Being thankful in all things
How we can live a thankful life.
What a thankful life looks like

The possibility of living a thankful life

Is it possible to live a thankful life? For what ought we to be thankful? For needs that are met? For wants that are met? Can perceived needs be wants in reality? It can become important at some point in our lives to examine how we fundamentally view what we have, and what we don’t have – what we think we need, and what we want. Are we only thankful when we have needs and desires fulfilled? And for how long does this attitude of thankfulness last? Are we grouchy soon after because something else has not gone our way? And how often do we desire something, whether a need or a want, and when we are given that desire, our hearts are in such a state of presumption, or such spiritual dullness that being thankful is not at all on our hearts?

What if all earthly things are taken away from us – needs and wants? Can we still be thankful? The answer to these many questions can only be found after an examination of our souls in relation to God’s word.

First, we have to ask ourselves: what is our greatest need? A person can have all earthly things in their life going well, but still not have their greatest need met – the need for a mediator between himself and the wrath of God. I tell you, this person cannot be truly thankful. Just like everyone else, this person will be laid in the grave someday, leaving behind all associated earthly pleasures. But their greatest need will now be staring them in the face. However, by this time, this is a need that cannot be met. The Scriptures tell us that the time to seek forgiveness through the mediator, Jesus, is during the time He gives us on earth: Now is the day of salvation, and it is in the land of the living where God calls you to come to be reconciled to Him through the saving work of Jesus on the cross. 2 Corin 6:2 says: (For he saith, I have heard thee in a time accepted, and in the day of salvation have I helped thee: behold, now is the accepted time; behold, now is the day of salvation.)

Thankfulness can only be born of salvation. If God has called you to Himself, to seek His mercy and forgiveness of your sins through the death, burial, and resurrection of His Son Jesus Christ, and then by His grace, you have come to Him and found your life in Him, you CAN TRULY live a thankful life – thanking God first and foremost for His salvation. JESUS is truly all you need. Let this be your first thought as the temptation to be unthankful creeps in. Here are several Scripture verses that teach us of the sufficiency of Jesus: These are good verses to memorize and meditate upon frequently:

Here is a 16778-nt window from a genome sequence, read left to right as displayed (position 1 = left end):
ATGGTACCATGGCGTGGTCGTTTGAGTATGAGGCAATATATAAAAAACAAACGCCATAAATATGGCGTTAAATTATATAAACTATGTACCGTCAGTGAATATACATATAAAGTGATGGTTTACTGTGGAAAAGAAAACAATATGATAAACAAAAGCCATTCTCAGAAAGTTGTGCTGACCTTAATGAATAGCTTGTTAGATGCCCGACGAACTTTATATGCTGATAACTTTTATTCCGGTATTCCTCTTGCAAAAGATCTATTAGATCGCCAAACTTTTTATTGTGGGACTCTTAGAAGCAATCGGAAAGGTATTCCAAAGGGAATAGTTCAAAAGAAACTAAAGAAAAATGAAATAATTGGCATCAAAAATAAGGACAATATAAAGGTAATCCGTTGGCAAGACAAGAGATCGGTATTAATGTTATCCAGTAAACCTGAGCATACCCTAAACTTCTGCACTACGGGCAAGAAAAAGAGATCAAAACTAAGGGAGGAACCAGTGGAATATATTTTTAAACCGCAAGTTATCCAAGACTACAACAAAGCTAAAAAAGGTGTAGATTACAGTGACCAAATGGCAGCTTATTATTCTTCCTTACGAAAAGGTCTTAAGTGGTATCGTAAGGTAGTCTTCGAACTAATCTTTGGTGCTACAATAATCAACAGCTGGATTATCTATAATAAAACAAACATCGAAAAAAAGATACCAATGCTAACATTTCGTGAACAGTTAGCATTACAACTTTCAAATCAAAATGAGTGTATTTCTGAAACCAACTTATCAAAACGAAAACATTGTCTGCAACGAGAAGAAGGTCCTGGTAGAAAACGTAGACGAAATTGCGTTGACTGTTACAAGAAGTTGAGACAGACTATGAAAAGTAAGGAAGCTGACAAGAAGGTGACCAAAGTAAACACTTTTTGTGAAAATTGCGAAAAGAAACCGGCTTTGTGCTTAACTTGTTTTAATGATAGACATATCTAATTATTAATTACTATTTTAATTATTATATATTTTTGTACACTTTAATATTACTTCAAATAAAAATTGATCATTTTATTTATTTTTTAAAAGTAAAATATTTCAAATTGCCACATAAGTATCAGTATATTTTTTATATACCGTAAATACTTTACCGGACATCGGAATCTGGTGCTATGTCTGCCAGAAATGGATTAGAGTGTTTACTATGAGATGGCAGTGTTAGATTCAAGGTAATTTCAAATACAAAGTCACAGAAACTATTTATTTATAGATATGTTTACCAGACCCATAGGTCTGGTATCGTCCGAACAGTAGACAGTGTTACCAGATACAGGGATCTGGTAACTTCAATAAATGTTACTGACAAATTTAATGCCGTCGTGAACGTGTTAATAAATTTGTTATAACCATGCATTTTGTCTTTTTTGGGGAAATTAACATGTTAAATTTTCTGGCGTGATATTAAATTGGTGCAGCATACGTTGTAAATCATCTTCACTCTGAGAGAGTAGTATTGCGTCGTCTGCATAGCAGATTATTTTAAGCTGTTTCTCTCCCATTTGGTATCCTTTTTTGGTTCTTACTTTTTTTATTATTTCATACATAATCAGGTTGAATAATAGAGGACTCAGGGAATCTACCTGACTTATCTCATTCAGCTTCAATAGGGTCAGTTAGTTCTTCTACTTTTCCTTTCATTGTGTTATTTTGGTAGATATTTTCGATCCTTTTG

Psalm 16:4-6 Their sorrows shall be multiplied that hasten after another god: their drink offerings of blood will I not offer, nor take up their names into my lips. The LORD is the portion of mine inheritance and of my cup: thou maintainest my lot. The lines are fallen unto me in pleasant places; yea, I have a goodly heritage.
Psalm 73:25,26 Whom have I in heaven but thee? and there is none upon earth that I desire beside thee. My flesh and my heart faileth: but God is the strength of my heart, and my portion for ever.
Psalm 119:57 Thou art my portion, O LORD: I have said that I would keep thy words.
Psalm 142:5 I cried unto thee, O Lord: I said, Thou art my refuge and my portion in the land of the living.

Being thankful in all things

Thankfulness to God begins with thankfulness for His Great Salvation, but it doesn’t stop there. Because of Who God is, we can be thankful in all things as the Holy Spirit instructs us to do in the letter to the Thessalonions. Our thankfulness in all things requires trust, faith, and knowledge of God, but it is in the knowledge of God that faith and trust find their moorings.

Knowing Who God is is crucial to living a life of thankfulness. We all have earthly fathers. Most, if not all of us, have lived with our earthly fathers and therefore have some knowledge of who they are. We know them because of the time we have spent with them. We know their ways and habits. To some degree of predictability, we know how they would respond to different situations. We have some sense of their level of love for us. All of these things we know because of the time we spent with them.